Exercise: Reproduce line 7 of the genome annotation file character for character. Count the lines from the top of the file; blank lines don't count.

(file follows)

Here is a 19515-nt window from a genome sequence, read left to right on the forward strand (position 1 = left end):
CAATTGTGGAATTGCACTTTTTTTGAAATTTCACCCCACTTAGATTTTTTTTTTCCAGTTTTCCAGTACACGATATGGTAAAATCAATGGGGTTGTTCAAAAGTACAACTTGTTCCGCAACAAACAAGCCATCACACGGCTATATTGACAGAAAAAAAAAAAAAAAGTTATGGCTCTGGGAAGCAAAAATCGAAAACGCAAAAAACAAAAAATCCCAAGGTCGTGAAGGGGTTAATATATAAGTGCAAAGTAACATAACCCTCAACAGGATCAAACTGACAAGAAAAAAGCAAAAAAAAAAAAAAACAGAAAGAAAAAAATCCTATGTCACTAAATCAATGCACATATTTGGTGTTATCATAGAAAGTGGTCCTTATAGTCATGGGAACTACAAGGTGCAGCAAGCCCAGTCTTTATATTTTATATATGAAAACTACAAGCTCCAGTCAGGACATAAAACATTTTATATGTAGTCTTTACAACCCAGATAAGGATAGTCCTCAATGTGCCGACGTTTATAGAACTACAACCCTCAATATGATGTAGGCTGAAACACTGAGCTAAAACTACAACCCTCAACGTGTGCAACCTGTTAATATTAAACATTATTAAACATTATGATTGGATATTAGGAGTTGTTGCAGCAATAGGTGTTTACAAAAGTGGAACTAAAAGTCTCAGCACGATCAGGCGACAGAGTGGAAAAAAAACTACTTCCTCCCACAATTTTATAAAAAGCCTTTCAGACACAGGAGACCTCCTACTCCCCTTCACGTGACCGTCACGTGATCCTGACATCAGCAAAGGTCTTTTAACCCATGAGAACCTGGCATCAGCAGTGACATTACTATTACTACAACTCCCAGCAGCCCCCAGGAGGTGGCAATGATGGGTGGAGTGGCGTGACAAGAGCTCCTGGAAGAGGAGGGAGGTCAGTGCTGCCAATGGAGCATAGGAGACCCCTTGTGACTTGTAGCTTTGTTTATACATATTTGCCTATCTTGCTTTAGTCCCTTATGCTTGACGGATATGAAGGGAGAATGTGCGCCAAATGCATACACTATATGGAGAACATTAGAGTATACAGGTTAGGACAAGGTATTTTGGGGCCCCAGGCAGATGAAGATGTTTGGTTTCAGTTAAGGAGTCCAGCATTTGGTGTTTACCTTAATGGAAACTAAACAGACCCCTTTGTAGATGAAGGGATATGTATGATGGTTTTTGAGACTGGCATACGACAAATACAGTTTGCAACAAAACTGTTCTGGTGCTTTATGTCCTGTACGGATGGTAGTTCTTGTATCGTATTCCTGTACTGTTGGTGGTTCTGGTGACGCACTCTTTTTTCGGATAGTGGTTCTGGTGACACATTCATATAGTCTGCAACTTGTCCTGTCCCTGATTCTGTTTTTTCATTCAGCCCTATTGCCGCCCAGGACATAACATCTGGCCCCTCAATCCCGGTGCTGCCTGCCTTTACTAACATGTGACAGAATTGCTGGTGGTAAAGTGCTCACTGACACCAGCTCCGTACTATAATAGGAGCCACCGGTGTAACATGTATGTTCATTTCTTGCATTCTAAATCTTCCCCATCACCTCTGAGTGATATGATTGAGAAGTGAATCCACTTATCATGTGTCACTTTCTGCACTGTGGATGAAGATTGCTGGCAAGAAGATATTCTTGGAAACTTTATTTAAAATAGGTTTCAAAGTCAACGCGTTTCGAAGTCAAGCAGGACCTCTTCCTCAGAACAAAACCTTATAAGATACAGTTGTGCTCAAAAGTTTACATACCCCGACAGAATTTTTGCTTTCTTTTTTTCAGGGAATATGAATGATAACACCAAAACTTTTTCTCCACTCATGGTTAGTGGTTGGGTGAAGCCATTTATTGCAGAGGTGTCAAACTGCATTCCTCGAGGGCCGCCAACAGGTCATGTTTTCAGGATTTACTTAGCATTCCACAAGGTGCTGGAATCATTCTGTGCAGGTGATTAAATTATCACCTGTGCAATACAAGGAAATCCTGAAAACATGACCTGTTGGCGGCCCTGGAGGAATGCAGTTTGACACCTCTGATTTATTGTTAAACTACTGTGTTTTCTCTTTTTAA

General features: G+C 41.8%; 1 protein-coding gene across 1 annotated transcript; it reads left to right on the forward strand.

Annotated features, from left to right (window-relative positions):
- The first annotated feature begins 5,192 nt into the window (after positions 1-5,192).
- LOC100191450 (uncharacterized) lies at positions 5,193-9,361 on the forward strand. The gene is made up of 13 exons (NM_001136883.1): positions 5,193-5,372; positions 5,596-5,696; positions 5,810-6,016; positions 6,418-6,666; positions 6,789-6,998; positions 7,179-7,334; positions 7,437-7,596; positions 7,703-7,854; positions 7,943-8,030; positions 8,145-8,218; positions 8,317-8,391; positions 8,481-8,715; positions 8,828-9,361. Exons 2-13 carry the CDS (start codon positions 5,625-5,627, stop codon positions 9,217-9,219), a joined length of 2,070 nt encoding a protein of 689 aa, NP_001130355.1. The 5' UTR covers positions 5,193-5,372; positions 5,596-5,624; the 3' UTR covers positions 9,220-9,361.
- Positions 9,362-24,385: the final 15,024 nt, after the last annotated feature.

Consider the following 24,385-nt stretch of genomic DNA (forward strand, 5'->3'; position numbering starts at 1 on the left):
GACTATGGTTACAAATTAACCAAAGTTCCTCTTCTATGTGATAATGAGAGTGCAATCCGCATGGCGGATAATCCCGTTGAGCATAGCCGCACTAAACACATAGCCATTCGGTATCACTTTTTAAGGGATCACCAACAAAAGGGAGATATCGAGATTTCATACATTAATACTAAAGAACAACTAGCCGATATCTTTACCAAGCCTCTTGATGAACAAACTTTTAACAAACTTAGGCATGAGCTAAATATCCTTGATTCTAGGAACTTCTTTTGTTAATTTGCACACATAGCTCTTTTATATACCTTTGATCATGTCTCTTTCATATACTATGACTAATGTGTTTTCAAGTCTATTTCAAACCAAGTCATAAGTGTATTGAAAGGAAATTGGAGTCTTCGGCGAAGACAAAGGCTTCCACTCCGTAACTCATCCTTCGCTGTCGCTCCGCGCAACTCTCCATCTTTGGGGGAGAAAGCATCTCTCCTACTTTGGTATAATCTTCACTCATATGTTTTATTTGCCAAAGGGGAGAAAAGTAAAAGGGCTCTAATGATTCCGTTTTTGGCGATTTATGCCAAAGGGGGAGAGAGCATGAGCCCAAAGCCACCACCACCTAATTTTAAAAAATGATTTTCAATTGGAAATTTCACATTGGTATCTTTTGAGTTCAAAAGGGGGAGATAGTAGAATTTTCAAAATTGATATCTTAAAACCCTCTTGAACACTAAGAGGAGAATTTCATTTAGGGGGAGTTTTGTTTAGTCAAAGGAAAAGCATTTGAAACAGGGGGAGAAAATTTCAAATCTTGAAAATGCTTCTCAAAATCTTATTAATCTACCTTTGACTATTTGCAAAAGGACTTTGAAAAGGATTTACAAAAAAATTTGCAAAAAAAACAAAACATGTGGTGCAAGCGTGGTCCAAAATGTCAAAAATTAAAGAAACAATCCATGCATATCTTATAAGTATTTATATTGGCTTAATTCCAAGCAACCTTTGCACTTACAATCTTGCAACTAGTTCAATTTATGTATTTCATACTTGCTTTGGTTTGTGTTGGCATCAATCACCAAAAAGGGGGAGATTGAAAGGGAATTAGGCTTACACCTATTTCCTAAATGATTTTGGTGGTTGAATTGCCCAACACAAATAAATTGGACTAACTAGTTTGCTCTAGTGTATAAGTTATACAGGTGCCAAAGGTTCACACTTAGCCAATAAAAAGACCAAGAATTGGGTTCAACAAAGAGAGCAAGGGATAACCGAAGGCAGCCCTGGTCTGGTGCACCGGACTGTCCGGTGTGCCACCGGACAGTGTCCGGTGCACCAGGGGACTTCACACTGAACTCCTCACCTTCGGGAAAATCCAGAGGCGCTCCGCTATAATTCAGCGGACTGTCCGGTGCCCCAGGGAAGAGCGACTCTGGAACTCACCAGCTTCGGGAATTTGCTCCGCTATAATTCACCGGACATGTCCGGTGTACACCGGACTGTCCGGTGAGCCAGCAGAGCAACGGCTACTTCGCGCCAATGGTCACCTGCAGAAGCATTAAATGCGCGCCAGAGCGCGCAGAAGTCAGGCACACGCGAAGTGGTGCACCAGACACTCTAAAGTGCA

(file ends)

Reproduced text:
- Positions 9,362-24,385: the final 15,024 nt, after the last annotated feature.